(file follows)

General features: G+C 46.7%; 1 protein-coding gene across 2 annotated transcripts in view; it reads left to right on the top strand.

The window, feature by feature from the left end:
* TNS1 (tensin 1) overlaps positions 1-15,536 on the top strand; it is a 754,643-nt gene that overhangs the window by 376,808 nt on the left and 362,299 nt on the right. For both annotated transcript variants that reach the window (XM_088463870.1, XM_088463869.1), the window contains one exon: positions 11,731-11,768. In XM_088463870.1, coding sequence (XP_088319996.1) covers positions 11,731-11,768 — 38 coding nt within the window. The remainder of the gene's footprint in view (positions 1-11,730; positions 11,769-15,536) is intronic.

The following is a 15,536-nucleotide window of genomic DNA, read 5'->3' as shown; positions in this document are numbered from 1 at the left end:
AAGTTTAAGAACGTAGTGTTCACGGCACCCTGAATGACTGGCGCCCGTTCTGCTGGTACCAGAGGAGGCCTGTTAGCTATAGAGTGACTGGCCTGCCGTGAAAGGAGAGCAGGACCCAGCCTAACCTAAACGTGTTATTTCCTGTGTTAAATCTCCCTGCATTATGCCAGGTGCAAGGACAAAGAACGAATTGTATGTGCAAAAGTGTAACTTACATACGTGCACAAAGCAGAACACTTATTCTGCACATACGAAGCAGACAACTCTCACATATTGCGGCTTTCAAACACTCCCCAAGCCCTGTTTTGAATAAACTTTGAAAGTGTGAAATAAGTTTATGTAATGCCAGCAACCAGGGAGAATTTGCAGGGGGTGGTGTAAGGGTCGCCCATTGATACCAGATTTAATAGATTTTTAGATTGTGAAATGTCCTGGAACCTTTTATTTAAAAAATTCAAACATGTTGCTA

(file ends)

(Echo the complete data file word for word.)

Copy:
General features: G+C 46.7%; 1 protein-coding gene across 2 annotated transcripts in view; it reads left to right on the top strand.

The window, feature by feature from the left end:
* TNS1 (tensin 1) overlaps positions 1-15,536 on the top strand; it is a 754,643-nt gene that overhangs the window by 376,808 nt on the left and 362,299 nt on the right. For both annotated transcript variants that reach the window (XM_088463870.1, XM_088463869.1), the window contains one exon: positions 11,731-11,768. In XM_088463870.1, coding sequence (XP_088319996.1) covers positions 11,731-11,768 — 38 coding nt within the window. The remainder of the gene's footprint in view (positions 1-11,730; positions 11,769-15,536) is intronic.

The following is a 15,536-nucleotide window of genomic DNA, read 5'->3' as shown; positions in this document are numbered from 1 at the left end:
AAGTTTAAGAACGTAGTGTTCACGGCACCCTGAATGACTGGCGCCCGTTCTGCTGGTACCAGAGGAGGCCTGTTAGCTATAGAGTGACTGGCCTGCCGTGAAAGGAGAGCAGGACCCAGCCTAACCTAAACGTGTTATTTCCTGTGTTAAATCTCCCTGCATTATGCCAGGTGCAAGGACAAAGAACGAATTGTATGTGCAAAAGTGTAACTTACATACGTGCACAAAGCAGAACACTTATTCTGCACATACGAAGCAGACAACTCTCACATATTGCGGCTTTCAAACACTCCCCAAGCCCTGTTTTGAATAAACTTTGAAAGTGTGAAATAAGTTTATGTAATGCCAGCAACCAGGGAGAATTTGCAGGGGGTGGTGTAAGGGTCGCCCATTGATACCAGATTTAATAGATTTTTAGATTGTGAAATGTCCTGGAACCTTTTATTTAAAAAATTCAAACATGTTGCTA